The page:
Peter’s Movie Pick of the Week: Fright Night

Growing up in the 90s, I think my generation was the last to really know and appreciate what a horror television show host could be. Sure, Svengoolie is doing a terrific job these days, but I think most kids are more apt to look through Netflix. When I was a kid, I would sneak into the living room when my parents were asleep so I could watch horror movies on late night TV. One of my earliest memories was a movie with an old horror host fighting vampires. Later on, I would find out that this movie was Fright Night.

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Journey Into Obscurity: Patchwork

In the days of the video store, a ton of weird movies would end up on the shelves. Some were better than others, and some were just unwatchable. They would lure you in with cover art, but you’d soon discover that the content within was worlds away from what you were promised. There was no way to check out a trailer or google search reviews on your phone, you just had to take a gamble.  Or maybe ask one of the workers or patrons if they knew anything about the movie.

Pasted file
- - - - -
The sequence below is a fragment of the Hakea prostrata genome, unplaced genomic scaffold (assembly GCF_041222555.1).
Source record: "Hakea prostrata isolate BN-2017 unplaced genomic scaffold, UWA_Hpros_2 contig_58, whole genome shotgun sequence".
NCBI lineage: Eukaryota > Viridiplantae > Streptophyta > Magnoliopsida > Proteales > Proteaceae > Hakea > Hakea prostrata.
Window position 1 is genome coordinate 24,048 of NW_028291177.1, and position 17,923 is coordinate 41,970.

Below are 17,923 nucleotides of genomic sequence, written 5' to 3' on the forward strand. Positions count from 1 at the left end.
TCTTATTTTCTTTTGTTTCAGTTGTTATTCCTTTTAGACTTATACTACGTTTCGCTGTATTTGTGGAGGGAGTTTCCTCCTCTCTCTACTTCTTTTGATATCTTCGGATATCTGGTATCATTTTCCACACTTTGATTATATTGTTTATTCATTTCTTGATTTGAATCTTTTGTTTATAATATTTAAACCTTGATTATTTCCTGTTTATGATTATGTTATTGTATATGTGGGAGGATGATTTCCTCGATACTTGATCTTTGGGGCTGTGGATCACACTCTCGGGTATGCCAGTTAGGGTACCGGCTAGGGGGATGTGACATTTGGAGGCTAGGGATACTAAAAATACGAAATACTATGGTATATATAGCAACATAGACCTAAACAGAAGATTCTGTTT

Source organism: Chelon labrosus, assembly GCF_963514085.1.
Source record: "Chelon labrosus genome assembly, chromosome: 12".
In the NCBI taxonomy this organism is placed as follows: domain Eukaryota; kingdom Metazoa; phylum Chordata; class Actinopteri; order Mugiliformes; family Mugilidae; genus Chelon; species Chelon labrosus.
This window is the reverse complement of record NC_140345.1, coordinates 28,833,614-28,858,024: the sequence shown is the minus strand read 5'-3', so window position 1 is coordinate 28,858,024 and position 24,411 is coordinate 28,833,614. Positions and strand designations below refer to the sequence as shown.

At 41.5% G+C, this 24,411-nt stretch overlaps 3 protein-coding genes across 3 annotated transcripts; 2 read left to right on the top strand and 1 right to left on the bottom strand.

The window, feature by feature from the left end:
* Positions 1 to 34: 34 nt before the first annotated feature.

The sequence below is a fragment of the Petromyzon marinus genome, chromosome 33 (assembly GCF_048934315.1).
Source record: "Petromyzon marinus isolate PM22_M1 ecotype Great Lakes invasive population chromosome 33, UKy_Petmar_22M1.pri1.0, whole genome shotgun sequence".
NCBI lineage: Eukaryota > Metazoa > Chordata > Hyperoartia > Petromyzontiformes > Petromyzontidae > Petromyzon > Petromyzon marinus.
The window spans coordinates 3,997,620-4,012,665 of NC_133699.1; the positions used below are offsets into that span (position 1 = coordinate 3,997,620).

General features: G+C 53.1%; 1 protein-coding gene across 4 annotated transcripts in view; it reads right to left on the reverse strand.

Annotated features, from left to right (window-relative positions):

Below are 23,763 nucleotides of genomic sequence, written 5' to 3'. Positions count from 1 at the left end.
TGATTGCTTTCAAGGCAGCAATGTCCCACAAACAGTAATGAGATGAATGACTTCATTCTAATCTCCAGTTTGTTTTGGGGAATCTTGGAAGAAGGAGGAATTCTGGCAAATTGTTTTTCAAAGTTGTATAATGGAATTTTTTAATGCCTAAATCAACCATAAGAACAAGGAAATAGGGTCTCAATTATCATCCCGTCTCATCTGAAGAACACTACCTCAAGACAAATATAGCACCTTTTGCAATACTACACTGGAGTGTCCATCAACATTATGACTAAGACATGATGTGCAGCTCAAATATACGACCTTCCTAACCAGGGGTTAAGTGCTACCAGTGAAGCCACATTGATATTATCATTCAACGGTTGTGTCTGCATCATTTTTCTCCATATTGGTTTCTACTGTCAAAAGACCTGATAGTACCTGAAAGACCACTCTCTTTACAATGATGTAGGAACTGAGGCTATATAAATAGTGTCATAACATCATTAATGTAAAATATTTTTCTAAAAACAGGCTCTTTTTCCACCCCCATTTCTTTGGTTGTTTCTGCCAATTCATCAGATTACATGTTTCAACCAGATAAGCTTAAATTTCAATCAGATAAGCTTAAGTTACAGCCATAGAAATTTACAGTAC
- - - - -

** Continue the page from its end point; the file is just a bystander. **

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The Anti-Slasher

Crafting a sequel to any successful film is a daunting task. Fan expectations can be high, bizarre and even unreasonable. This is a weight that a creator must ignore to a certain extent in order to produce something of value. Perhaps the key to a good sequel is taking the established world and then throwing something unexpected at it. Think The Empire Strikes Back and The Dark Knight. Both take their prequels and throw a few more wrenches into the works. Respect is maintained for the previous work but the audience is provided with a more complex narrative created by both films, or as many as the line maintains. In the best case scenario, you end up with work that shatters the perception of the original and improves on it. Creating a sequel to a great film, which doesn’t necessarily have room for improvement, must be even harder.

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